The JPII Institute purge is a sign of weakness, not strength


Catholic Herald, 1 August 2019

Looking ahead to the future and forgetting about the past, Archbishop Paglia makes structural changes at the pontifical institute for marriage and family studies; and not for the better.

It’s the beginning of the end for Amoris Laetitia, the document of Pope Francis on the family which attempted to change the Church’s teaching on admitting people in invalid marriages to Holy Communion. When the end will come is not known, but that it will come is now clear.

Recent structural changes at the pontifical institute for marriage and family studies do not indicate a confidence that the teaching of Amoris Laetitia is true and thus will be found theologically sound. Rather, it will be enforced by diktat, abrogating academic rights in order to ensure conformity to a new orthodoxy. But an orthodoxy that has to be enforced from above, that depends upon power rather than persuasion, will not endure. Bureaucratic manoeuvring can cost professors their jobs, but it cannot establish the truth.

Some history is in order. At the 1980 synod on the family, the synod fathers requested that a research and teaching institute be established to promote the Church’s teaching on marriage and the family. The post-Humanae Vitae crisis had, over a decade, demonstrated the urgent need for such scholarly work to better inform the Church’s pastoral practice. On May 13, 1981, John Paul was to announce the creation of such a pontifical institute at a general audience. He never got the chance due to the assassination attempt that day, and the formal announcement was delayed until October 1981.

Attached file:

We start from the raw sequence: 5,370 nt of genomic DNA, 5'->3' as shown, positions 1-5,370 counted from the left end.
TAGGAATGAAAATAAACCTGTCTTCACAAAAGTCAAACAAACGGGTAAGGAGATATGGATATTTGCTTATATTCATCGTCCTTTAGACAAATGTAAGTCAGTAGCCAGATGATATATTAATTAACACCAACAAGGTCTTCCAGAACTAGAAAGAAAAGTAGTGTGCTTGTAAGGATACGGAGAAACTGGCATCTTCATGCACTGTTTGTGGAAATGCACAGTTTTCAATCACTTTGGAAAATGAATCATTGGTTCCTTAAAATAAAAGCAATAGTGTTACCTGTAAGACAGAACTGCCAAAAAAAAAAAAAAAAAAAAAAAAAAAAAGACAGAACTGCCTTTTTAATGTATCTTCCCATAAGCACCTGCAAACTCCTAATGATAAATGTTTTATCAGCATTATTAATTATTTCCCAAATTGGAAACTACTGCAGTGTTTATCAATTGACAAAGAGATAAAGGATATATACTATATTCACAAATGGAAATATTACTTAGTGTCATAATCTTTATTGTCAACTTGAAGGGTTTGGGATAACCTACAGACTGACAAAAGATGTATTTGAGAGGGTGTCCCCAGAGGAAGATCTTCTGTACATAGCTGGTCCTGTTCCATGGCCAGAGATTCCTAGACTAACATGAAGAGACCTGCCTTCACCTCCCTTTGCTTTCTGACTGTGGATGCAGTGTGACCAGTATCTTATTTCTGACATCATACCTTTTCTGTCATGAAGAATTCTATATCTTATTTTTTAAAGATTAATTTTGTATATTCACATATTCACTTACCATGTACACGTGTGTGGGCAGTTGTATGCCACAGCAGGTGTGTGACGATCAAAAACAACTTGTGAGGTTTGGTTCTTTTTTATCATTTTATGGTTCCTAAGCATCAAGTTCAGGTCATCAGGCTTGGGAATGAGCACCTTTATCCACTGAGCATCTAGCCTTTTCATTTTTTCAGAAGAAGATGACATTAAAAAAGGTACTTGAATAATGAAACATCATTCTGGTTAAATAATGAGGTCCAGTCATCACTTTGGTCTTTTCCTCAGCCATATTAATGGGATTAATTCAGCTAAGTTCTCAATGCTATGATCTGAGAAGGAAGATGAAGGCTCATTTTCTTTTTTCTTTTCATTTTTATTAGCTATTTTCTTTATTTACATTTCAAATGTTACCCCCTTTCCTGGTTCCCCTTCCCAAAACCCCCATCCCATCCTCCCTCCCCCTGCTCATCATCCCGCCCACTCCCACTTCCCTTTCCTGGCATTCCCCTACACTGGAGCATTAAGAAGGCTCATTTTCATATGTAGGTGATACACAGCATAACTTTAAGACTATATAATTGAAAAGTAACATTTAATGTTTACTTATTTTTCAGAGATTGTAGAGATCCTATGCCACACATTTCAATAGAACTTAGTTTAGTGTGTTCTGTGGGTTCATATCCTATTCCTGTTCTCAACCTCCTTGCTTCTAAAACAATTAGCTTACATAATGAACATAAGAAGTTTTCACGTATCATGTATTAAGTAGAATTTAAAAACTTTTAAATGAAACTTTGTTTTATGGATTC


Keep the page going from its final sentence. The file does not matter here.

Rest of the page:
The Pontifical John Paul II Institute for Studies on Marriage and the Family was created at the Lateran University, the pope’s own university in Rome. The first head was Carlo (later Cardinal) Caffarra. He was also appointed to the chair of moral theology, signifying the importance of those questions to the Church’s teaching and pastoral practice.

So much in demand was the work of the institute that satellite “sessions” were set up in the United States, Brazil, Benin, Chile, India, Lebanon, Mexico, the Philippines, Spain and Australia (which has now closed). The various programmes have produced a generation of scholars who have revitalised the Church’s practice of marriage preparation, training in chastity and theology of the body. The institutes took their guidance from John Paul’s magisterium, particularly Familiaris Consortio (1981) and Veritatis Splendor (1993).

That was a problem for the twin synods on the family which the Holy Father convened in 2014 and 2015. Therefore Amoris Laetitia (2016) had to misrepresent the teaching of Familiaris Consortio and pretend that Veritatis Splendor did not exist.

Continue reading at the Catholic Herald: